To answer that question I would like to share an experience told by Emily Freeman and LDS author tells of her experiences of having her son Josh diagnosed with diabetes. She tells of bringing him home from the hospital and how josh thought that because he’d came home  he was better. “I will never forget “ she describes, “the first day we got home, setting him up on the counter to test him and give him his shots…. "I hate you. I hate this, you don’t’ do this to anyone else in our family. You only do this to me.  I’ll never forget as I gave him his shot Grabbed my cheeks and pinched just as hard as he could and I didn’t stop him because I felt like I was hurting him and he had every right to her me, I‘ll never forget  setting him down  on the floor that day and him run to his room and slamming the door and I sat right their  in the middle of my tile floor and  cried and I thought to myself How would we ever get through. That was a really hard year if I had to choose one word to describe that year the word I would choose is darkness."

"I remember one night, after the whole house was quite. I cried for 2 hours, and I went through a list in my head of everyone that I knew. My parents, my sisters, my husband …my grandmothers, my aunts and people in my ward, my friends my bishop my Releif Society presidency…I kept thinking someone must know how to help me heal , how to get out of this place, …at the end of the two hours nothing--no one."

 "It was at that moment of complete anguish, feeling totally alone that a voice whispered to my heart “Heavenly father knows.” And I knew that was true.  And it was enough."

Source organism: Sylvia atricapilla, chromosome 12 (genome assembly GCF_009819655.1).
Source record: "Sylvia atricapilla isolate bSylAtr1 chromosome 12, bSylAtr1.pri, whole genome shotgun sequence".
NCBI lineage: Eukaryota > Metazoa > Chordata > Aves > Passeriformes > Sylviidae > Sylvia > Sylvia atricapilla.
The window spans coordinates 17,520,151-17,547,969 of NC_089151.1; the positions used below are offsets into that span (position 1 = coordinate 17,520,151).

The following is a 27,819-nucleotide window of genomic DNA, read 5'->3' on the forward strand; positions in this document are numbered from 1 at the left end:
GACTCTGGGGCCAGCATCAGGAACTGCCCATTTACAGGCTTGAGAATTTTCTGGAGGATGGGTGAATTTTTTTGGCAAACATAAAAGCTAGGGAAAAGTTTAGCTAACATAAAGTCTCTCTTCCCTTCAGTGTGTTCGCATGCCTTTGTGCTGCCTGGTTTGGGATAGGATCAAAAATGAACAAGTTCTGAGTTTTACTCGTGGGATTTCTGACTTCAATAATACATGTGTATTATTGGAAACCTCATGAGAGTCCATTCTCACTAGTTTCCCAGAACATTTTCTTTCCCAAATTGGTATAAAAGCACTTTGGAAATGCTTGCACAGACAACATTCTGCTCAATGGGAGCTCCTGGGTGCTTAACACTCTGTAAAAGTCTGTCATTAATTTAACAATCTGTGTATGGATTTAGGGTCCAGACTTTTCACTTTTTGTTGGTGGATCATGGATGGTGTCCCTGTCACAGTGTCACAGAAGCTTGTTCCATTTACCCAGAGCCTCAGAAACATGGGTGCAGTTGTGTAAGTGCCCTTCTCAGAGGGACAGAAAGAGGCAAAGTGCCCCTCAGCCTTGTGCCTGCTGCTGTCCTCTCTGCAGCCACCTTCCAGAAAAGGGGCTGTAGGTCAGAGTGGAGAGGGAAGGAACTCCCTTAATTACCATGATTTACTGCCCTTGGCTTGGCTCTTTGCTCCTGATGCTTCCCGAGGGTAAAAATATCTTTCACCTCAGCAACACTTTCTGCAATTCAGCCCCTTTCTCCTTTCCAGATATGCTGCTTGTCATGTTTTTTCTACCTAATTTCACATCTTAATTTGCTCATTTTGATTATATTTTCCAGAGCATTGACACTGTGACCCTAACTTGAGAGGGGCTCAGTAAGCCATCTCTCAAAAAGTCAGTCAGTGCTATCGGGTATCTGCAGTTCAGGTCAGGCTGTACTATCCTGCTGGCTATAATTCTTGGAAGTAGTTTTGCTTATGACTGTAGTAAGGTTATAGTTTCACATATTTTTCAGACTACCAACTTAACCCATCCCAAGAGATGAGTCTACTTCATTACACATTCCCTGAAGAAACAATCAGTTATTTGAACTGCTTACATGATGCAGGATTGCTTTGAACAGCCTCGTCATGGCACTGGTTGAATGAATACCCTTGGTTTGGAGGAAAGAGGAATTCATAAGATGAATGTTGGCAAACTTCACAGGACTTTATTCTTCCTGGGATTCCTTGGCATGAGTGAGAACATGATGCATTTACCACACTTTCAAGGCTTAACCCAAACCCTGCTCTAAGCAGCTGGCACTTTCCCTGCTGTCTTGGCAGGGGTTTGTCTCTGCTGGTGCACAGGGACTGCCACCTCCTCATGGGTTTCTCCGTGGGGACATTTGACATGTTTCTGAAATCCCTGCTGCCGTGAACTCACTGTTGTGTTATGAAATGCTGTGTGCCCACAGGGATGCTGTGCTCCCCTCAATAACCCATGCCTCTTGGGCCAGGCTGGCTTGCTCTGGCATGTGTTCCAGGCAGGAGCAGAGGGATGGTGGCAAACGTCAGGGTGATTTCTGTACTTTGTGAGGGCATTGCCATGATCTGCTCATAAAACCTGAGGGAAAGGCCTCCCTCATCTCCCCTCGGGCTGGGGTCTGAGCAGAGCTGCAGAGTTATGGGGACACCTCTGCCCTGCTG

When we endure tribulation with faith and patience, what we experience, what she experienced that night, is the Savior’s awareness of us and His love for us.
We experience them through the ministrations of the Holy Ghost. And we receive such witnesses after the trial of our faith (see Ether 12:6)

That is my testimony today that Heavenly Father is there, that He knows.  He not only knows every hairs on our head but every thought IN our head, every feeling in our heart, every pain, every loss. He knows the whole story. He not only knows every sparrow that falls, but every time we fall, and every time we get back up. He knows because He is there.

In the dark of Liberty Jail, even Joseph felt compelled to ask 
 “O God Where art thou? 
And how long? (how often do we just want to know how long we have to last?)

It was pointed out to me in a Sunday school class that God answers the question of "how long" right away. In vs 7, He says “My son, peace be unto thy soul, thine adversity and thine afflictions shall be but a small moment."

He continues on to teach so many great principles. To remind him of the loyaty of his friends. He uses the scriptural example of Job, he teaches about the power of the priesthood, but he still hasn’t answered the first question. 

He lists unimaginable hardships, ending with even if the "very jaws of hell shall gape open the mouth wide after thee, know thou my son, that all these things shall give thee experience, and shall be for thy good. The son of Man hath descended below them all. 
Art though greater than he?"

“Hold on thy way”  keep going.

“Thy days are known” there is a plan.

“Fear not “ 
(and here finally is the answer to that initial desperate question:
“ God where art thou?)

“Fear not for God shall be WITH you forever and ever.”

I’m right here.

It will all be okay, 

I’m right here with you.

Not “one day this will be over and you can come and be in Heaven with me, but right now, Joseph, as you suffer in this place and all of it’s darkness, I’m with you right now.  

The Lord could tell Joseph to “stand still and with the utmost assurance [or in other words hope
to see the salvation of God. Why? Because God, and His salvation were there all along.

The Lord told Joseph that “all these things would give him EXPERIENCE”.